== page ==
LumberJocks

Folding Craft Table

  • Advertise with us

« back to Designing Woodworking Projects forum

Forum topic by Sunstealer73 posted 04-04-2014 09:06 PM 782 views 0 times favorited 8 replies Add to Favorites Watch
View Sunstealer73's profile

Sunstealer73

42 posts in 847 days


04-04-2014 09:06 PM

Topic tags/keywords: question

My wife has asked me to build a folding craft table that will match our existing furniture in both the office and living room. I looked at the commercial folding leg hardware and was not too impressed. The reviews seem to indicate that the locks are easily broken. I also looked at a few plans that seemed to work OK, but looked flimsy to me. I decided to try and come up with my own design.

What I came up with is to run a dowel between the aprons on each side. The legs would each have a hole bored all the way through and just slightly larger than the dowel so that they pivot on it easily. The legs would have a threaded insert below the dowel. A custom-made knob with a bolt glued in would go through the apron and thread into the insert to lock the leg in the open position. When you need to collapse it down, you unscrew the four bolts, pivot the legs up (sliding one on the dowel so all four can fold flat) and use a lock on the bottom of the table to keep them closed.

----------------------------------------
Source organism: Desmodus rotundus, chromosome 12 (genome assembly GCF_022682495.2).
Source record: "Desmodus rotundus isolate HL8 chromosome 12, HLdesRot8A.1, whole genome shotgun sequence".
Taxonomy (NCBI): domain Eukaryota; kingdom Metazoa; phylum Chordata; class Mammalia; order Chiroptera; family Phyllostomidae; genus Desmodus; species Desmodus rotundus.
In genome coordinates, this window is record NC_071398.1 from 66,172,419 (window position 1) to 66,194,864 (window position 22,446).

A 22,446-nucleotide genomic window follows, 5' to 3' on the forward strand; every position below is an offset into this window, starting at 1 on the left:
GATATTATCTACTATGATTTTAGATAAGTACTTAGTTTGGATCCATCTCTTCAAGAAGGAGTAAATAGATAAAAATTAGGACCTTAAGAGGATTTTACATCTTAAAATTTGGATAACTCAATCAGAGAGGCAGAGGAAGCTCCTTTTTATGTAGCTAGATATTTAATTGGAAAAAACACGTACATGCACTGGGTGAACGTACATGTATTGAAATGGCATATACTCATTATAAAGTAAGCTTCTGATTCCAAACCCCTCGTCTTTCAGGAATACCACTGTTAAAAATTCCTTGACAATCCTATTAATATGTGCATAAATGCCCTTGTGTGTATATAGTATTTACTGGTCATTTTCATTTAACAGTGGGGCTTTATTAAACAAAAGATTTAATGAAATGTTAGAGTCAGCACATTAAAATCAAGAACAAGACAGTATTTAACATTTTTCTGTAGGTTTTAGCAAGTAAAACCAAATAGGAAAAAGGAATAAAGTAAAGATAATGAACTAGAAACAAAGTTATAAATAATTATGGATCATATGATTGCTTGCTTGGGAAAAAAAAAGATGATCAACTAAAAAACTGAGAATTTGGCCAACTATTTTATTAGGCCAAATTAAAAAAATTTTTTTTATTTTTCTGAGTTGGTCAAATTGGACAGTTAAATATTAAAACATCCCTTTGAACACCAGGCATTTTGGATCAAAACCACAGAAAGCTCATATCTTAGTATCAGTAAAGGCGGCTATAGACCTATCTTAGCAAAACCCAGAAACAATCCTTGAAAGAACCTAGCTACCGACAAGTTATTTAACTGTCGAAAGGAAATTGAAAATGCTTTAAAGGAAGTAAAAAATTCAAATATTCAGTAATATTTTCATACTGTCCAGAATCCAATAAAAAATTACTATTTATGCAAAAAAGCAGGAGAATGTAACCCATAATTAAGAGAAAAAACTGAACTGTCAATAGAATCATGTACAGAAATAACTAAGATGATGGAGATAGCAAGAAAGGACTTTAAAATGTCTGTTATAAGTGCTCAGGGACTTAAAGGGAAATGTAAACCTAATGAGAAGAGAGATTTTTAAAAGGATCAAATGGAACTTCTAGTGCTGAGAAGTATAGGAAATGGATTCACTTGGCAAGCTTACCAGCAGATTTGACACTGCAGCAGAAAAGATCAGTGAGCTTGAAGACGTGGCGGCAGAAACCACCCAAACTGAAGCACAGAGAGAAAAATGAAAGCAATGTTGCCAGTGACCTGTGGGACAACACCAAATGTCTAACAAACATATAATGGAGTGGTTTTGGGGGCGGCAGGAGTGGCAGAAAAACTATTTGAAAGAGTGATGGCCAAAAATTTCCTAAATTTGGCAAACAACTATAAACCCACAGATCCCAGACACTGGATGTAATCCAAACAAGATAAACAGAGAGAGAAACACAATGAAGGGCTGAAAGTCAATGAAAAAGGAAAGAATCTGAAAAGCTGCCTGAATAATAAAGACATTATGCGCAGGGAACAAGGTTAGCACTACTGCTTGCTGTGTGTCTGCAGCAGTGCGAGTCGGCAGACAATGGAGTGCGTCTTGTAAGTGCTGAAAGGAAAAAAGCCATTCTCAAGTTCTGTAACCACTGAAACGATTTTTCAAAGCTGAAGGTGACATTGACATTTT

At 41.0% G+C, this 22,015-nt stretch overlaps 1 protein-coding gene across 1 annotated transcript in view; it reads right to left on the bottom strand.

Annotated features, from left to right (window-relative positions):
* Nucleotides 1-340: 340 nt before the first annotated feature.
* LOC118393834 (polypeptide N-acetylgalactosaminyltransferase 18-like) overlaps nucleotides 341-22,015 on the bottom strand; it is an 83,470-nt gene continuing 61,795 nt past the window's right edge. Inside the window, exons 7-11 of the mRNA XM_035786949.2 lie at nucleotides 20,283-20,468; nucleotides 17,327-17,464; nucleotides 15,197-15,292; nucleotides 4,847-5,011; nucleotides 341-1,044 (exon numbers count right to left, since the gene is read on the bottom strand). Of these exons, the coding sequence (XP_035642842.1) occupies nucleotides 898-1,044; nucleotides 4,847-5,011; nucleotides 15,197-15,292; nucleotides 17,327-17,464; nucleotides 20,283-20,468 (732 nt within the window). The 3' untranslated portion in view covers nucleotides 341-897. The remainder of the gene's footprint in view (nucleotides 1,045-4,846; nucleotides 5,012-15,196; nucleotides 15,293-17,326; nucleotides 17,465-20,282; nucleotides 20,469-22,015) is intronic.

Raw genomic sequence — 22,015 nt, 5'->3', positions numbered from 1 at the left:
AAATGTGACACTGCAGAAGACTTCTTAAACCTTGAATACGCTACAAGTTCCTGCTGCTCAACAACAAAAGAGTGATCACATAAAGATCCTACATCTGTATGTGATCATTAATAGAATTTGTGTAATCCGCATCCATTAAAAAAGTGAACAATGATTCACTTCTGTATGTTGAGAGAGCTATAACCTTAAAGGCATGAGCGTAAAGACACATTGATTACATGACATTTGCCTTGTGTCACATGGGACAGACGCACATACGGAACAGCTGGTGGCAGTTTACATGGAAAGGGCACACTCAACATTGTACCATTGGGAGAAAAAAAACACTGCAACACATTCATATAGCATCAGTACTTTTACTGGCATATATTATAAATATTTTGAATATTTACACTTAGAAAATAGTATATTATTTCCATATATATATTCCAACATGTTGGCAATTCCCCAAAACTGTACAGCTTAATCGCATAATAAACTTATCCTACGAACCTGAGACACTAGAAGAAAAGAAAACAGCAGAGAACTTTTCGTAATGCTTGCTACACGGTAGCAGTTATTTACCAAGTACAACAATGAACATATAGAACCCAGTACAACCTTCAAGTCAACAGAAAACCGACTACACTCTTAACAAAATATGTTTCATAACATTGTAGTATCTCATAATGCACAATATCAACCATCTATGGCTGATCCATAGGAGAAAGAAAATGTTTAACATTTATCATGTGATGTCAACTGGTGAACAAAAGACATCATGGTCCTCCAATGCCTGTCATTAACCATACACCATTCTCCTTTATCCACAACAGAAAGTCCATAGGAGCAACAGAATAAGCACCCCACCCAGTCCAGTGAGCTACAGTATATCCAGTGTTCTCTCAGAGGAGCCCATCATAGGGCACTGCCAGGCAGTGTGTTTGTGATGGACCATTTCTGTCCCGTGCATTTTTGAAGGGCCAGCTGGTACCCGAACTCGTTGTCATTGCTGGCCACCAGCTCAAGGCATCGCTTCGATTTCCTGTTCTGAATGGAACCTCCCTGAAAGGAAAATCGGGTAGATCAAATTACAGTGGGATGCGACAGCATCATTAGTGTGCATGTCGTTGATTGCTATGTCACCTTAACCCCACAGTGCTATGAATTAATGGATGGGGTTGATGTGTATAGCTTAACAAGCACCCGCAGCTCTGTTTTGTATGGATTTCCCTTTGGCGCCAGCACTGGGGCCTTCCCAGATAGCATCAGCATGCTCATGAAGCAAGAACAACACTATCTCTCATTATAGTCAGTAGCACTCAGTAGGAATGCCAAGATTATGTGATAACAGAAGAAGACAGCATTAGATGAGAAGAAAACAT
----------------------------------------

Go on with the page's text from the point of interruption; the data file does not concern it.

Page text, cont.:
I mocked it up really quickly with some scrap and it works well and seems really strong. In all the photos, imagine the scrap plywood as the apron, the oak 2×4 as the leg, and the drywall screw as the threaded knob. The dowel would not be drilled through to the outside on the actual project of course.

Locked open position:

From the inside, dowel would run apron to apron:

Unlocked and folded:

The top will be plywood faced with laminate for ease of cleanup.


8 replies so far

View Yonak's profile

Yonak

502 posts in 275 days


#1 posted 04-05-2014 02:39 AM

So, the weight is borne entirely by the dowels and support is not transferred to the table top except indirectly through the aprons ? Will there be much weight on this table ?